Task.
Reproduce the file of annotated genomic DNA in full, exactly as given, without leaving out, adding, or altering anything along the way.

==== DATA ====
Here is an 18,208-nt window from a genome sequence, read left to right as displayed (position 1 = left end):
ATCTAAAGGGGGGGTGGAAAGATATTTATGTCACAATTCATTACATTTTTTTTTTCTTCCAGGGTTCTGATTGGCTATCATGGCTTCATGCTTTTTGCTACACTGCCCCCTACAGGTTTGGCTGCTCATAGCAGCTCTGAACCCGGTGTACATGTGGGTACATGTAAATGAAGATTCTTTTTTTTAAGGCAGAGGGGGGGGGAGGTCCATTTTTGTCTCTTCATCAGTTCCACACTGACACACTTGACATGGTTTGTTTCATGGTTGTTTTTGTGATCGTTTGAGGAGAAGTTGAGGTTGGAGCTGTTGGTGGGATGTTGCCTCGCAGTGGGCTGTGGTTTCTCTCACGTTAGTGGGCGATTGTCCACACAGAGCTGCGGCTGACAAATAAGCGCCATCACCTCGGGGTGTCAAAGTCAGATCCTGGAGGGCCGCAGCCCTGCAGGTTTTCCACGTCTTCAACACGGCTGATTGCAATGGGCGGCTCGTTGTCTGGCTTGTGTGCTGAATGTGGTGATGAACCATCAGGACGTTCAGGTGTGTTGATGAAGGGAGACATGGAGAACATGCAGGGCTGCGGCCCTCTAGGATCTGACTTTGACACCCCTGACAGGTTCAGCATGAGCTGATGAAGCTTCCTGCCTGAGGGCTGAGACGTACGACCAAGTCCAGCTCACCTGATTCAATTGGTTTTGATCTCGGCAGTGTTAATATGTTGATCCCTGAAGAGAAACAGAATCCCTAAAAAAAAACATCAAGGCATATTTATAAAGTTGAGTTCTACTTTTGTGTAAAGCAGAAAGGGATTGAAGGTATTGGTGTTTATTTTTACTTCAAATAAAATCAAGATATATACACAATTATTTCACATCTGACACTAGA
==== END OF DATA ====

Here is an 18,208-nt window from a genome sequence, read left to right as displayed (position 1 = left end):
ATCTAAAGGGGGGGTGGAAAGATATTTATGTCACAATTCATTACATTTTTTTTTTCTTCCAGGGTTCTGATTGGCTATCATGGCTTCATGCTTTTTGCTACACTGCCCCCTACAGGTTTGGCTGCTCATAGCAGCTCTGAACCCGGTGTACATGTGGGTACATGTAAATGAAGATTCTTTTTTTTAAGGCAGAGGGGGGGGGAGGTCCATTTTTGTCTCTTCATCAGTTCCACACTGACACACTTGACATGGTTTGTTTCATGGTTGTTTTTGTGATCGTTTGAGGAGAAGTTGAGGTTGGAGCTGTTGGTGGGATGTTGCCTCGCAGTGGGCTGTGGTTTCTCTCACGTTAGTGGGCGATTGTCCACACAGAGCTGCGGCTGACAAATAAGCGCCATCACCTCGGGGTGTCAAAGTCAGATCCTGGAGGGCCGCAGCCCTGCAGGTTTTCCACGTCTTCAACACGGCTGATTGCAATGGGCGGCTCGTTGTCTGGCTTGTGTGCTGAATGTGGTGATGAACCATCAGGACGTTCAGGTGTGTTGATGAAGGGAGACATGGAGAACATGCAGGGCTGCGGCCCTCTAGGATCTGACTTTGACACCCCTGACAGGTTCAGCATGAGCTGATGAAGCTTCCTGCCTGAGGGCTGAGACGTACGACCAAGTCCAGCTCACCTGATTCAATTGGTTTTGATCTCGGCAGTGTTAATATGTTGATCCCTGAAGAGAAACAGAATCCCTAAAAAAAAACATCAAGGCATATTTATAAAGTTGAGTTCTACTTTTGTGTAAAGCAGAAAGGGATTGAAGGTATTGGTGTTTATTTTTACTTCAAATAAAATCAAGATATATACACAATTATTTCACATCTGACACTAGA